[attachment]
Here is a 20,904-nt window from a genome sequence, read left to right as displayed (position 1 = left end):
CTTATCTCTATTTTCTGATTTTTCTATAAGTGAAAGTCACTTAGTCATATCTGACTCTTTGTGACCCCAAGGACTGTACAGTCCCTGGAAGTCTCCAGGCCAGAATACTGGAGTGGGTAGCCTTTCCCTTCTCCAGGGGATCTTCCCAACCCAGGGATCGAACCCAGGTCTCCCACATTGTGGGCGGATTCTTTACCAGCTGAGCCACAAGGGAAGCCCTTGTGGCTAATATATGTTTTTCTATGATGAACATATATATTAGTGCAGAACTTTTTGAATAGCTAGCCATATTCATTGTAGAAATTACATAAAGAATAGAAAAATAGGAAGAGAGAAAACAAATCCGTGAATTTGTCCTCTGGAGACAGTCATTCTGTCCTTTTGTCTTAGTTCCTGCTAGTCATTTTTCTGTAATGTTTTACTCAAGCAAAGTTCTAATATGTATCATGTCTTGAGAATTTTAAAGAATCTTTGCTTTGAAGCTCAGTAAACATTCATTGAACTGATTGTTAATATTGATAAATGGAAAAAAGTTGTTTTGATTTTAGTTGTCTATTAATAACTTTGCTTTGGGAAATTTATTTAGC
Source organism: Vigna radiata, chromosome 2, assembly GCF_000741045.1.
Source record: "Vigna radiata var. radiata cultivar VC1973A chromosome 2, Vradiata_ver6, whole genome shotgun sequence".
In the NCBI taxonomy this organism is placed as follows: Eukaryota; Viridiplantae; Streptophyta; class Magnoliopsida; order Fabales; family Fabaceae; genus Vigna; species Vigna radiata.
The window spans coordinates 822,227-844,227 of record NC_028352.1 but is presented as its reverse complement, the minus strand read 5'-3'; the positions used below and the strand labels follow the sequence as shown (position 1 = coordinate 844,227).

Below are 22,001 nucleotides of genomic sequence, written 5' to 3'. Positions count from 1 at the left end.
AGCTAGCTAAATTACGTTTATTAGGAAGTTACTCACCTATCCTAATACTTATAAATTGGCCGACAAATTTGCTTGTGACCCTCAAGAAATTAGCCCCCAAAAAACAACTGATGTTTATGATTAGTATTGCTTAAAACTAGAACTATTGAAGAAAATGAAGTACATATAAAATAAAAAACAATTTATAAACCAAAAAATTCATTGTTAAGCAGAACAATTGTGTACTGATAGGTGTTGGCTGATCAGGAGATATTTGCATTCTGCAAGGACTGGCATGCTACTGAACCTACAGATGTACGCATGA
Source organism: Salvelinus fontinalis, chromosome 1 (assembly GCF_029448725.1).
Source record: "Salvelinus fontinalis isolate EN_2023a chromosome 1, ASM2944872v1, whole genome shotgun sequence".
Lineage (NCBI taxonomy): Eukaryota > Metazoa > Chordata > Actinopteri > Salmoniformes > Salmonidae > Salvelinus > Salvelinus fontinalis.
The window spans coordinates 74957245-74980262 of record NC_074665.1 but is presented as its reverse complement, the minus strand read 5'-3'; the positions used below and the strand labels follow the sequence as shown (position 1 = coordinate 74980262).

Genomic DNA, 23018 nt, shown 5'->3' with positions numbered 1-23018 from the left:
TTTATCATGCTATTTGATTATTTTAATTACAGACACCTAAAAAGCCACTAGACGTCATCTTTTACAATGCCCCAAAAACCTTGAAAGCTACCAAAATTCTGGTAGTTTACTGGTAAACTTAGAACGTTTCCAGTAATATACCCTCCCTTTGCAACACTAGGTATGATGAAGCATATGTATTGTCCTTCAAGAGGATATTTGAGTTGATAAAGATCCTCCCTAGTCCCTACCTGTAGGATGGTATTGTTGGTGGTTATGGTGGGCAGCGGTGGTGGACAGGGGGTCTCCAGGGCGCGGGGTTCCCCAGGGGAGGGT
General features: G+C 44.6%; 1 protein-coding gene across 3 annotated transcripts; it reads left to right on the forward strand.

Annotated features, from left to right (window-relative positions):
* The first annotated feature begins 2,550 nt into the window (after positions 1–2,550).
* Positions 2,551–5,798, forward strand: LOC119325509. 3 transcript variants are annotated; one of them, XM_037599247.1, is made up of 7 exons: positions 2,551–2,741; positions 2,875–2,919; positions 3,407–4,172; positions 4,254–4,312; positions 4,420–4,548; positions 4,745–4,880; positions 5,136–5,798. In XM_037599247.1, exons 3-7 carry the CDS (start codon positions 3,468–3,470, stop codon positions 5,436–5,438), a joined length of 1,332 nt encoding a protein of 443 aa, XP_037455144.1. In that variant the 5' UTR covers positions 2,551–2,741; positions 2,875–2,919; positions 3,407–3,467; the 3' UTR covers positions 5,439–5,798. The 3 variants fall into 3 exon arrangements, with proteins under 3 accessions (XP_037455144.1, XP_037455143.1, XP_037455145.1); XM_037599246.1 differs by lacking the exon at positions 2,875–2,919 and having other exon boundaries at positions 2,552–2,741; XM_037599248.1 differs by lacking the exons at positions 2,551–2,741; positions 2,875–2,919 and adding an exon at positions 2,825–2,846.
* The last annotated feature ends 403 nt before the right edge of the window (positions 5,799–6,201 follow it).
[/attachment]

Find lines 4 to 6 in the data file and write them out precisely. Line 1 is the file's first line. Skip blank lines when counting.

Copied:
Source record: "Vigna radiata var. radiata cultivar VC1973A chromosome 2, Vradiata_ver6, whole genome shotgun sequence".
In the NCBI taxonomy this organism is placed as follows: Eukaryota; Viridiplantae; Streptophyta; class Magnoliopsida; order Fabales; family Fabaceae; genus Vigna; species Vigna radiata.
The window spans coordinates 822,227-844,227 of record NC_028352.1 but is presented as its reverse complement, the minus strand read 5'-3'; the positions used below and the strand labels follow the sequence as shown (position 1 = coordinate 844,227).